The Snapery, the London-based artisan bakery, has soared through its crowdfunding target of £5,000 to raise funds for the installation of a new bakery.
By the end of the campaign, the Bermondsey-based sourdough specialist has been pledged £9,213 by 288 backers. The money will help the bakery move to a new site and install larger equipment, including a five-deck oven, which will increase production capacity by five times.
Backers have been promised a range of rewards, from a free loaf to sourdough bread-making lessons at the bakery.
Richard Snapes, founder of The Snapery, said of the funds: “It’s going towards the cost of the installation of the space and a new staff member.”
“We’ve got the oven and we’ve got some retarders but we don’t have the mixer we want yet.”
He added: “With this oven we can employ someone and get everything done in a fraction of the time, it’s so exciting.”
The Snapery supplies sourdough, ciabatta and focaccia breads wholesale to local foodservice clients including Casse Croute and Bar Tozino. Although it currently only supplies to the public by request, Snapes is keen to find a retail outlet to sell his bread, saying: “We are looking for a market at the moment.”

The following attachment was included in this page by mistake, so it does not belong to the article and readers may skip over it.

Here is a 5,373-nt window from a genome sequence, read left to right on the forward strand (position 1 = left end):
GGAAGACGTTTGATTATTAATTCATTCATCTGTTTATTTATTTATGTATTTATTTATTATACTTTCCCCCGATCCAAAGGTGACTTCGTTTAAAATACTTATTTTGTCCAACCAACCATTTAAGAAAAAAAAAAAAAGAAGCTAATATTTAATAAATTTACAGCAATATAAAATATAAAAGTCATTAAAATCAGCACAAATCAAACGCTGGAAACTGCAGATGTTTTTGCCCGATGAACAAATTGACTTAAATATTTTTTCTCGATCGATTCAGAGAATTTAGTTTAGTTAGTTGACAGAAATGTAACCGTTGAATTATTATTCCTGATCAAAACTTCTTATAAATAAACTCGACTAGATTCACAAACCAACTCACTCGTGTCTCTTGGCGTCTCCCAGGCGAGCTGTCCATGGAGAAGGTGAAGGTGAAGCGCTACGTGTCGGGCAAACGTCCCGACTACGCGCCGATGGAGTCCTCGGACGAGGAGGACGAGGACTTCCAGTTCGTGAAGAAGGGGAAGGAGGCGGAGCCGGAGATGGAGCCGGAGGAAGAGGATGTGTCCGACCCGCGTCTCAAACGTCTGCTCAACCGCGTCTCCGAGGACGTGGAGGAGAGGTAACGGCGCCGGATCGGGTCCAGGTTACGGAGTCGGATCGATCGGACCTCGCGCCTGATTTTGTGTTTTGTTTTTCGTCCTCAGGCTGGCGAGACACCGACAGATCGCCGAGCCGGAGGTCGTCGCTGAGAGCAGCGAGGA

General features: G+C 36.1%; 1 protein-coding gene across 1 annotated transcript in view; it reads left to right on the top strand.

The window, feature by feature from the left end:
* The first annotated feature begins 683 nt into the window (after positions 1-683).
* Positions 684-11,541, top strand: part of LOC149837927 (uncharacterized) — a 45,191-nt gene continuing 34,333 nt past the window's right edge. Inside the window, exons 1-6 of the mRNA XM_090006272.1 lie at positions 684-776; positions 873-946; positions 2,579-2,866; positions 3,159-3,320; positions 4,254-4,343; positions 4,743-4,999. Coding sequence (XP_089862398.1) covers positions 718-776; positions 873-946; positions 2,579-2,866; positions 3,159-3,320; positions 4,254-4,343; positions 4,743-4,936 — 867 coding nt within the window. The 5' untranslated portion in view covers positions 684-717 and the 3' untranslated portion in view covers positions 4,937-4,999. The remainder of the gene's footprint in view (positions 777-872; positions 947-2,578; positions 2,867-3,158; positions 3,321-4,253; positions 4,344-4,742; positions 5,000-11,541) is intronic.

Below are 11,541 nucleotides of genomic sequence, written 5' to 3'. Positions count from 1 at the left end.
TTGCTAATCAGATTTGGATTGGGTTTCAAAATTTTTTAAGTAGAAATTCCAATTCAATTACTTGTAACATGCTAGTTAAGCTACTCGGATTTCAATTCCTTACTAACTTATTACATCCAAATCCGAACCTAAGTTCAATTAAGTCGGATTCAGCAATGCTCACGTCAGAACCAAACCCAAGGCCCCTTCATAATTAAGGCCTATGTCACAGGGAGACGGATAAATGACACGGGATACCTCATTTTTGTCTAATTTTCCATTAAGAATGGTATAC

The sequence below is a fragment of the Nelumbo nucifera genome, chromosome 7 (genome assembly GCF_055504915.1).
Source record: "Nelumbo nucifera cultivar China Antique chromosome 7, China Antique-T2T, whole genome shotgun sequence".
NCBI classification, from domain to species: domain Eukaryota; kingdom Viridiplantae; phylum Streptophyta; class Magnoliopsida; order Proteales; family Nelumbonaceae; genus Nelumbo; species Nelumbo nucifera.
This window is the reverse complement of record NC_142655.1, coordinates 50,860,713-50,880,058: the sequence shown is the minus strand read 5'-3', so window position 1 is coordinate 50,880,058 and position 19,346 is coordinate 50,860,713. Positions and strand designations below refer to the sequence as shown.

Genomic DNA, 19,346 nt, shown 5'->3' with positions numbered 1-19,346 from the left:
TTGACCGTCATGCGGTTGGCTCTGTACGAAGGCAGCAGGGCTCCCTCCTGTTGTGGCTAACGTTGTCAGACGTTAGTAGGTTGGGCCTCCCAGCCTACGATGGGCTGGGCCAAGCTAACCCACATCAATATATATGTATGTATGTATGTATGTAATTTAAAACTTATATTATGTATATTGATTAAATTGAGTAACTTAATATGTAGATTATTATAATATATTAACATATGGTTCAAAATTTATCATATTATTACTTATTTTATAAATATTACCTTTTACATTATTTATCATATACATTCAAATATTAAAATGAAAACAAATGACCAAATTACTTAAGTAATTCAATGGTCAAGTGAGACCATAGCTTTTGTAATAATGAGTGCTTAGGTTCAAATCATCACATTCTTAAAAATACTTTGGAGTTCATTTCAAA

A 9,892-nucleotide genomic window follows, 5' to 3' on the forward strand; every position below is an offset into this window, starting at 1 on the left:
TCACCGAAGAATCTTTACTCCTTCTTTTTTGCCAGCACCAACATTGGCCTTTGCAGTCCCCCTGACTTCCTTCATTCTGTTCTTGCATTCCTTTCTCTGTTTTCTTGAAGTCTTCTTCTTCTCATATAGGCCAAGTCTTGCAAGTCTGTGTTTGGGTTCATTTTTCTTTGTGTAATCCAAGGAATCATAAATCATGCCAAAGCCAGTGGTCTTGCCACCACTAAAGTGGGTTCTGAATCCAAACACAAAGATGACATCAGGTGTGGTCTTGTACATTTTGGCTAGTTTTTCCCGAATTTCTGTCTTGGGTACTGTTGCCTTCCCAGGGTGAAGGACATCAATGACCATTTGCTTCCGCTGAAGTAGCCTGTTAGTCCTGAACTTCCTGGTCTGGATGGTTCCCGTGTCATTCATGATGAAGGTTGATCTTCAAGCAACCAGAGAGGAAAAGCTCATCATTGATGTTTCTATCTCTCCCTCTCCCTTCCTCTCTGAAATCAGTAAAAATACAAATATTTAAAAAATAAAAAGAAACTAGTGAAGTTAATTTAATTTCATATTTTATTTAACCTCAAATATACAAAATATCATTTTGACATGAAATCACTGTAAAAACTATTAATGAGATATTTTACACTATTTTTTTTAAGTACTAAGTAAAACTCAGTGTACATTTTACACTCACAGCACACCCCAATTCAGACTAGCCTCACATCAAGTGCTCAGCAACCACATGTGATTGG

The bakery was founded by Snapes in 2014, after he decided to turn his hobby into a career, and has gone from strength to strength. His favourite sourdough starter to use was born from Ukrainian hop flowers, which he says gives his bread a unique taste.
Fans of Snapes’ bread include food writer Olia Hercules, who featured his bread extensively in her cookbook Mamushka and on TV appearances including Saturday Kitchen and Sunday Brunch.
Crowdfunding is increasingly being used by bakeries both to avoid onerous bank loans and to gain publicity for their businesses. Another recent example is Lancaster-based Filbert’s Bakery, which has nearly raised the funds needed to replace its mixer on website Indiegogo after the previous one broke on Christmas Eve.
Joe Duirwyn, co-owner at Filbert’s, said: “We are a small business that barely covers costs and we still have outstanding loans and investment to pay off from our opening three years ago, so we couldn’t really afford to take on more debt.
“We were going to try and finance it ourselves but would have had to look at very low budget machines, which would have been a false economy. A number of our customers gave us a bit of cash towards it and suggested running a crowdfunder; enough people suggested it so we thought we’d give it a try.”